• asked the (potential, at that point) new CTO about taking over
    • did a context & learning session with exec team + new CTO, then 1:1s and time for him to reflect and accept/reject the offer (he accepted, thankfully)
  • Once that was done, we notified the team. I told everyone who reported directly to me in our 1:1s, and the rest of the team via DMs. This worked out well. I also offered and did some extra 1:1s with folks who didn’t report to me but had things to discuss and wanted to chat. This was good because by the time people found out it was already clear there was a transition plan in place and there was no uncertainty on who would be the next CTO.

Working with direct reports on next steps

  • Ensured everyone had their brag docs up to date
  • Worked with everyone who directly reported to me on perf reviews (it was right at formal review season so this fit the timeline, but I would have done “final” reviews regardless since it helps the new leader know where people stand, and it helps lower the anxiety of the change)
  • Ensured we reviewed all salaries (it was, after all, salary review season too) and adjusted accordingly. This was important because I didn’t want to leave before ensuring we had confirmed salary adjustments. Salary is complicated, and it takes some context to understand how to deal with this, so I didn’t want a new leader to have to do it right away.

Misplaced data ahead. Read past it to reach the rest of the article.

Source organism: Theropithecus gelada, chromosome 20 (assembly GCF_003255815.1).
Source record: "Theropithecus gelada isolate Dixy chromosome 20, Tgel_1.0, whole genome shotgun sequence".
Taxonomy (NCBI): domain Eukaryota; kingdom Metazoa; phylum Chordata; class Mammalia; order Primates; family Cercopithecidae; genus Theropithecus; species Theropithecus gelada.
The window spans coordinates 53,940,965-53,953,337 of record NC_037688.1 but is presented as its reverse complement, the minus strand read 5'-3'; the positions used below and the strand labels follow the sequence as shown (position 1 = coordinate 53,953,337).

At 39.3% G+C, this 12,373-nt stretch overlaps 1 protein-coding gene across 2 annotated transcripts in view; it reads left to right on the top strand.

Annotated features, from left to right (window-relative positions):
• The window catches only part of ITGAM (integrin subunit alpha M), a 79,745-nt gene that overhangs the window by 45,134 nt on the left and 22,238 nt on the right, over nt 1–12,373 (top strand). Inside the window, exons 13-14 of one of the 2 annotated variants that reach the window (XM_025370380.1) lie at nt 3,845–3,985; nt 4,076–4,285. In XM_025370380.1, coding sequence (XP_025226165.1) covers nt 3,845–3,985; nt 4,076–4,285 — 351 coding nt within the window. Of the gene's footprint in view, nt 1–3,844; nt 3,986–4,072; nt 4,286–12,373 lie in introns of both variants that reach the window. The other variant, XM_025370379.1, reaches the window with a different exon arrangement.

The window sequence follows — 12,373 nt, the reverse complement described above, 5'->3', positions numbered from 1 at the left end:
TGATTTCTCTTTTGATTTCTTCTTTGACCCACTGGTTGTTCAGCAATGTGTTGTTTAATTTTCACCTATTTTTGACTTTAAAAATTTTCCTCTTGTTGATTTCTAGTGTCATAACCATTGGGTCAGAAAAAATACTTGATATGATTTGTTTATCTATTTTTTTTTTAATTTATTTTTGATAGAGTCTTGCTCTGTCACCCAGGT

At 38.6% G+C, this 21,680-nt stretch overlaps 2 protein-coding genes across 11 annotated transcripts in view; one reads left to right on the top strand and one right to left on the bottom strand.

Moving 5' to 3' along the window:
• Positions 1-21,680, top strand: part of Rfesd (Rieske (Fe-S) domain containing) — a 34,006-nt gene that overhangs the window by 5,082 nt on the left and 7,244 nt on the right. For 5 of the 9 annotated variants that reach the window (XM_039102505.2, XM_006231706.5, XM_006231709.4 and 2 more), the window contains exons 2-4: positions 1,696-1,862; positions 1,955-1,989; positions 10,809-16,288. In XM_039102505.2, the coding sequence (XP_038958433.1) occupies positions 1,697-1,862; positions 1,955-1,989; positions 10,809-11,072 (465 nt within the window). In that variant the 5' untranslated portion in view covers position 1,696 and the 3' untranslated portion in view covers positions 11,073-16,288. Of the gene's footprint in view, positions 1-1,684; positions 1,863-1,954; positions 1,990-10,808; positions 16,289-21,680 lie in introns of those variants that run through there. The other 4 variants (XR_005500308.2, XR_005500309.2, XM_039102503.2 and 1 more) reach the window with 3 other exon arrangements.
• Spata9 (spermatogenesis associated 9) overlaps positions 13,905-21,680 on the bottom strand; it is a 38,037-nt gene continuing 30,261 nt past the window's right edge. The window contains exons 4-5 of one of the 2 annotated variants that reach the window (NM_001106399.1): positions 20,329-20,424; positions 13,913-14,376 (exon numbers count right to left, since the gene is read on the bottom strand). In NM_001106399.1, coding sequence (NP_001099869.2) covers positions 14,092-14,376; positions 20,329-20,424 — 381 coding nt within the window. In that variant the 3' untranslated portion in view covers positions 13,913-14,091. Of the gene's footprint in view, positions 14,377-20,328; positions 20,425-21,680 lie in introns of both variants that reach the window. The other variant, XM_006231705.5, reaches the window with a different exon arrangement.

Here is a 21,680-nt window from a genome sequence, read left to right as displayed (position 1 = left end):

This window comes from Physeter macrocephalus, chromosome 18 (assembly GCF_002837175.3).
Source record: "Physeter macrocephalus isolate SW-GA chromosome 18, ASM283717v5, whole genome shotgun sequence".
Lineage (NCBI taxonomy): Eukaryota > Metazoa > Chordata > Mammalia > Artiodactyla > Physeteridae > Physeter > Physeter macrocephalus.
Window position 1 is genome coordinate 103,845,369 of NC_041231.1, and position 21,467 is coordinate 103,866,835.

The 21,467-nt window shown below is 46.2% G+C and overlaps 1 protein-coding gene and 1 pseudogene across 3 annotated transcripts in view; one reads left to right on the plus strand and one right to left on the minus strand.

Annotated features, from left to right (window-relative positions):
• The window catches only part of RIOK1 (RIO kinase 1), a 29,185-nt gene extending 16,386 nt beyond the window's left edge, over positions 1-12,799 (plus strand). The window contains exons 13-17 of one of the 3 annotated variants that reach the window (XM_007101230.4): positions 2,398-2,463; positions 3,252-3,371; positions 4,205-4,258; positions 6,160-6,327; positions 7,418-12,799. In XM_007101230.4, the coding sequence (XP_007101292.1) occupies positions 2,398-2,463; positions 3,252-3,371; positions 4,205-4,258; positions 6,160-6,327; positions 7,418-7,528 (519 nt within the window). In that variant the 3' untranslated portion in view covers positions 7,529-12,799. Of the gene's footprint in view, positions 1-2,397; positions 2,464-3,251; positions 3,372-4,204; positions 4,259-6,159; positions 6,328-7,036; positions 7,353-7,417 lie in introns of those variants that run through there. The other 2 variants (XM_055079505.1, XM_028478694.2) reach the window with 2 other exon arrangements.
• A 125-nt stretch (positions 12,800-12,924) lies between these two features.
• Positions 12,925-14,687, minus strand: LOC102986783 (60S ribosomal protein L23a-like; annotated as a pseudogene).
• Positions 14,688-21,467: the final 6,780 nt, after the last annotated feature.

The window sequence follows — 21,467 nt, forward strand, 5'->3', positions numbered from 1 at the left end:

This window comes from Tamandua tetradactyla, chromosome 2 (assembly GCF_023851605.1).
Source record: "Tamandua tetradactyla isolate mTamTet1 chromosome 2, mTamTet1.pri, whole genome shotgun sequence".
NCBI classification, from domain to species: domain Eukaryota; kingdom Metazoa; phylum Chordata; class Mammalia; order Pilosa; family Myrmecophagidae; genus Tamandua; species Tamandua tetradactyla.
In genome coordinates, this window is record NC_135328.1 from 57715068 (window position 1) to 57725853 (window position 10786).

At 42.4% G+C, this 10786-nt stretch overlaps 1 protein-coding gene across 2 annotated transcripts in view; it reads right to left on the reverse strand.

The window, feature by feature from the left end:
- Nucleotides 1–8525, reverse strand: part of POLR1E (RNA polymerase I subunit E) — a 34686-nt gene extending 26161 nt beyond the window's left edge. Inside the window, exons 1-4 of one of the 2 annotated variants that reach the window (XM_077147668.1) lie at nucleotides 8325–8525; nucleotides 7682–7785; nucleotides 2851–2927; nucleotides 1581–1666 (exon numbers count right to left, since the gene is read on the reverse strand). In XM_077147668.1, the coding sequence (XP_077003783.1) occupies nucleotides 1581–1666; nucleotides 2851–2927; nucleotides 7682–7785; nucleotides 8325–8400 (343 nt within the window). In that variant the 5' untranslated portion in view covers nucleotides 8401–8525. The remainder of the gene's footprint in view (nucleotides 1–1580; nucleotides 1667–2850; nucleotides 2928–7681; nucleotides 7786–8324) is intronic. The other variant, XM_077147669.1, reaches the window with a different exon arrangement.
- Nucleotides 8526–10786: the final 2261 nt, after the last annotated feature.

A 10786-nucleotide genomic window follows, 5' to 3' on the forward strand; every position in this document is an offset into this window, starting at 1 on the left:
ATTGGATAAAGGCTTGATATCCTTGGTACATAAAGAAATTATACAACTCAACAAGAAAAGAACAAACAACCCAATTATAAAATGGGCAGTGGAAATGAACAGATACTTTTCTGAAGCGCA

• Everyone had goals for 2021 and things they wished they had done more/less of, and we set those up too in the transition documentation I sent to the new CTO.
  • Encouraged folks to go straight to the new CTO and ask about plans, goals, and changes. I knew it was coming, might as well help folks be comfortable with it.
  • We had (have) an intern from Outreachy, so beyond comms, it was important to also establish ways to contact me as her internship would continue well after I left.

Working with my replacement during the transition

  • I don’t have access to my calendar from work to verify but from memory, the new CTO and I had about 16 meetings, each between 1.5hs and 3hs, during the last 7 weeks of my transition. These were working meetings. We would pick a topic, and go deep into it. Some were technical things I knew more about due to my own context. Some were management things. Others were organizational context on its own that he may not have had.
  • Hiring: we dedicated a lot of time to discuss hiring, and presented a plan to the exec team.
  • Ensured we had discussions about inclusion, diversity, sexism, racism, and how they impact people. This matter to me greatly, as I worked pretty hard to fix issues that still affected my team, and I didn’t want to risk these efforts being ignored later on.
  • Set the tone for the new role and what it entails, explain where things get messy for me, and give him time to reflect on how it would look like for him.